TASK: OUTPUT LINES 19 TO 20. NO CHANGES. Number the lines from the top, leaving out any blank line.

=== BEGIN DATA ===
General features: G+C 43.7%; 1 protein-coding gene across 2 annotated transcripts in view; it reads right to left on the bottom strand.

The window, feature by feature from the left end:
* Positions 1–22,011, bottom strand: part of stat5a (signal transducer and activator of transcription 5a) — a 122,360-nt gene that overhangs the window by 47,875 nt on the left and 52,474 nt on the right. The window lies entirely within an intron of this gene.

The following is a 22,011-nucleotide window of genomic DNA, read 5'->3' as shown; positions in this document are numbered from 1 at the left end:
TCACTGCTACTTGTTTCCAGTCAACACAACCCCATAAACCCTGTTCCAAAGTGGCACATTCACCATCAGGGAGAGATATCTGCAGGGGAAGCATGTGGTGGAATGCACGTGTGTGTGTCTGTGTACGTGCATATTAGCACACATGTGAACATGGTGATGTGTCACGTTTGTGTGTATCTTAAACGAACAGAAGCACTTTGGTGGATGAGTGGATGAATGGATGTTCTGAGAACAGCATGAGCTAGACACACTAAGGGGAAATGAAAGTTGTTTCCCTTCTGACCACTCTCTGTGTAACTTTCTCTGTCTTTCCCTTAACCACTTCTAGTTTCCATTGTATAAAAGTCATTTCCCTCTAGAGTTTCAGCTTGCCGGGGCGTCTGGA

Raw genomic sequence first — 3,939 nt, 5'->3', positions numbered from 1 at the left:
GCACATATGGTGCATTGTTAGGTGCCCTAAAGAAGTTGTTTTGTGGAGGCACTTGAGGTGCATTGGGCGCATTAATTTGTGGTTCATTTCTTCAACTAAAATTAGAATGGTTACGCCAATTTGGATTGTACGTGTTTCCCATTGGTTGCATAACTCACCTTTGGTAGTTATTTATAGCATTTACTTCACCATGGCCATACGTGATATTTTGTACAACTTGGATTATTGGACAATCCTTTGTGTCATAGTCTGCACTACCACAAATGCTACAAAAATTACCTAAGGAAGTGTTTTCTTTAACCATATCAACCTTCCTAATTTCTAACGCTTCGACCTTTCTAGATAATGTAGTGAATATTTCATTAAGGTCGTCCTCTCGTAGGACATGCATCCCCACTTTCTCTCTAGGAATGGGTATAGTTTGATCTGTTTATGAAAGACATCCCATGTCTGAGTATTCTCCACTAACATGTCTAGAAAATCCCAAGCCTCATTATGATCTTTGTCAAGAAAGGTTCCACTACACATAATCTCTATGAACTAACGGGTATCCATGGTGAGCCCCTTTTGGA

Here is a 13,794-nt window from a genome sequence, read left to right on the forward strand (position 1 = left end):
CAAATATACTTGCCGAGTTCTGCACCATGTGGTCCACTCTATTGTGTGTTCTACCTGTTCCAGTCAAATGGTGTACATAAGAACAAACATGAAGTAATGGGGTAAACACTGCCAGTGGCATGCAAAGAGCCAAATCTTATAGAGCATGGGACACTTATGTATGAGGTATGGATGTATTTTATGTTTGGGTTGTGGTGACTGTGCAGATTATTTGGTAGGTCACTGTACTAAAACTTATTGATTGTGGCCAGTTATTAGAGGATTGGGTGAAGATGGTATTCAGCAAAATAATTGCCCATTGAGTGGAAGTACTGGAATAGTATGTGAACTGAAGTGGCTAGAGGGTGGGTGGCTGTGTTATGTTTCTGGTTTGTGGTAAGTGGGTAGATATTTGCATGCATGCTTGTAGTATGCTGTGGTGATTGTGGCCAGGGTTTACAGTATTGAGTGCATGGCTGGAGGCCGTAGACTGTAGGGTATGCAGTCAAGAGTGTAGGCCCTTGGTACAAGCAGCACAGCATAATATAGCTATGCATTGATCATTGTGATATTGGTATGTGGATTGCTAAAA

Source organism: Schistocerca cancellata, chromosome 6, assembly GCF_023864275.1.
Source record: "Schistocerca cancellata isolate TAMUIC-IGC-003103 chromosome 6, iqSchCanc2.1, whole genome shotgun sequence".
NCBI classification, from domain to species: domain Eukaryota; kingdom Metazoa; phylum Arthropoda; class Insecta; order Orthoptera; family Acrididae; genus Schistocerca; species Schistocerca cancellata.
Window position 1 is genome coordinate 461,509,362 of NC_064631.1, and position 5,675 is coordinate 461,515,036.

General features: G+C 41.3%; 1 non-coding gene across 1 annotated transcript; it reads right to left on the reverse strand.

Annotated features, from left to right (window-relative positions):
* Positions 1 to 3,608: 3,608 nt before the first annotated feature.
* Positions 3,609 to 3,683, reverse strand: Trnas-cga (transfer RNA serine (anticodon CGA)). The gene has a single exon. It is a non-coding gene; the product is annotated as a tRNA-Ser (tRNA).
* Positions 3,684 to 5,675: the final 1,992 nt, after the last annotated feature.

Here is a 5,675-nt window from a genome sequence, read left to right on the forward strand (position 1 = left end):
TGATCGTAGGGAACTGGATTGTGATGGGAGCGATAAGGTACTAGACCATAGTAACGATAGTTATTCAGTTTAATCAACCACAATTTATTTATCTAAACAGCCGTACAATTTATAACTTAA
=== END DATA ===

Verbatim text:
Here is a 5,675-nt window from a genome sequence, read left to right on the forward strand (position 1 = left end):
TGATCGTAGGGAACTGGATTGTGATGGGAGCGATAAGGTACTAGACCATAGTAACGATAGTTATTCAGTTTAATCAACCACAATTTATTTATCTAAACAGCCGTACAATTTATAACTTAA